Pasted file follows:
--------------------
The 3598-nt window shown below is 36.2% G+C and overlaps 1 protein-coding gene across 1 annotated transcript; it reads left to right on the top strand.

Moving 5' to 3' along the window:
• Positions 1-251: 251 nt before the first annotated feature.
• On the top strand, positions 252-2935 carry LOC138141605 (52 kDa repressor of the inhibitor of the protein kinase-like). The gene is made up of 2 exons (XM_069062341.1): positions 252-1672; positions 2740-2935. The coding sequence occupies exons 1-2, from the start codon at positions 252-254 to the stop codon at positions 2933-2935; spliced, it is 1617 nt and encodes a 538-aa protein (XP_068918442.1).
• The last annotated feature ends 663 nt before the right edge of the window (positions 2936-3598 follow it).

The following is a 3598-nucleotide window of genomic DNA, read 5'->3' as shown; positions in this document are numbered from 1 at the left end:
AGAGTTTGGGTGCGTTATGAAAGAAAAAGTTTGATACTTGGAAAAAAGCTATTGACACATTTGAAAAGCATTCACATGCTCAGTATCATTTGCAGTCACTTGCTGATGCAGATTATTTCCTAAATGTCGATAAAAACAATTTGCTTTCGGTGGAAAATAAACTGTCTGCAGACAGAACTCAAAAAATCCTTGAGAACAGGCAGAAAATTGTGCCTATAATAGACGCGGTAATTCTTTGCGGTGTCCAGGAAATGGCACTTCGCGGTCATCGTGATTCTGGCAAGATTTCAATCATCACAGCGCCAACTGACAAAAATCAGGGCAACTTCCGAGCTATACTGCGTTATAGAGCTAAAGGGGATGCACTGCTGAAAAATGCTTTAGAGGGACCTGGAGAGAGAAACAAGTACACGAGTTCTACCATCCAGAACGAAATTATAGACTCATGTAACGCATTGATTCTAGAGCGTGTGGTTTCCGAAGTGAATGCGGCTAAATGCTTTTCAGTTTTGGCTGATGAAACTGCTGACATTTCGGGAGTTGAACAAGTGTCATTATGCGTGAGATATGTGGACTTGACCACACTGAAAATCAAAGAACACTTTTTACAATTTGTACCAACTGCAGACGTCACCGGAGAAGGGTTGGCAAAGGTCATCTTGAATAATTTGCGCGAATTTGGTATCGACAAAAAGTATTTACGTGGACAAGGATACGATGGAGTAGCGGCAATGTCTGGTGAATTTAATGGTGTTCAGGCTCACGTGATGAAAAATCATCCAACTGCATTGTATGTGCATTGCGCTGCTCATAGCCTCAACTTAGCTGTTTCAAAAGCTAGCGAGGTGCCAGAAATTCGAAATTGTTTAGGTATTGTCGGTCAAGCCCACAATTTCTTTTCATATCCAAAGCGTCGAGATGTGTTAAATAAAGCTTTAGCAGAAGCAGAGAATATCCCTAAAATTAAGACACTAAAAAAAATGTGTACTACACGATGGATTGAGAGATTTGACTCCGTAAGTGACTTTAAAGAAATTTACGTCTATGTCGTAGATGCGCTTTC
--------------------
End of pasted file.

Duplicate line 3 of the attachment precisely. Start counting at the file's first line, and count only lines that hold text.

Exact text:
• Positions 1-251: 251 nt before the first annotated feature.